Floating cities: The new future for climate refugees?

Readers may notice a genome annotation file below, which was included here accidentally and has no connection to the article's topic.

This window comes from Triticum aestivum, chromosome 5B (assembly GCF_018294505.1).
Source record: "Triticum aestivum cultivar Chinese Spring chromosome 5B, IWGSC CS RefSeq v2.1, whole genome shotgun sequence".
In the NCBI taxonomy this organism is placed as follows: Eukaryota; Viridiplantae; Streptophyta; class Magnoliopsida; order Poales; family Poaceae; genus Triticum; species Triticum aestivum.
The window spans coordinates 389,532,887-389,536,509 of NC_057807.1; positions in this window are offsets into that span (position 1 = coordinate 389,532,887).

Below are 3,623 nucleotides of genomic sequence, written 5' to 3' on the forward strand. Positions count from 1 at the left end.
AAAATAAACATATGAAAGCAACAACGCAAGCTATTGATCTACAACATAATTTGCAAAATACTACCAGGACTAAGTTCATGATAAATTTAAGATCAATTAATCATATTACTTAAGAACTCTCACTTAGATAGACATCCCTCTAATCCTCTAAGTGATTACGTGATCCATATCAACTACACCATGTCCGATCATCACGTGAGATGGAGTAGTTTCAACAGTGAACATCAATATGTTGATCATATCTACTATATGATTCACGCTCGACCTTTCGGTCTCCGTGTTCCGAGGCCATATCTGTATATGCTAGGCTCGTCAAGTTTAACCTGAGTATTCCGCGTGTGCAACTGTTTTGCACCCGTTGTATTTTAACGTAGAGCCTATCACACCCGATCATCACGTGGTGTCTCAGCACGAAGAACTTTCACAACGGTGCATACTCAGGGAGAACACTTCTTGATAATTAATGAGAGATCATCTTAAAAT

taking on water Back in 2008, the famously right-wing PayPal founder Peter Thiel threw money at the idea of a floating city — a sort of drifting Mar-a-Lago, where the rich could escape tax-free to a virtually lawless paradise. But after pushback from Pacific Islanders who called the plan a form of colonialism, crucial partners abandoned ship, and by 2017, Thiel’s libertarian wet dream was dead in the water. Now, the idea of seaborne cities has been floated again — this time, as a haven for climate refugees chased out of their homes by rising seas and supercharged cyclones. Dreamed up by Marc Collins Chen, an entrepreneur who was involved with efforts to bring Thiel’s vision to French Polynesia, the plan was rolled out at a United Nations roundtable last week — complete with luxe architectural renderings from the Brooklyn- and Copenhagen-based Bjarke Ingels Group. U.N. representatives lauded the idea as a forward-looking solution, but for some, this latest incarnation of Thiel’s dream is still lost at sea. (Think I can’t keep these water puns going? Batten down the hatches…) Designed to house 10,000 people, Oceanix City, as it’s called, is a self-sustaining cluster of islands fit for an […]

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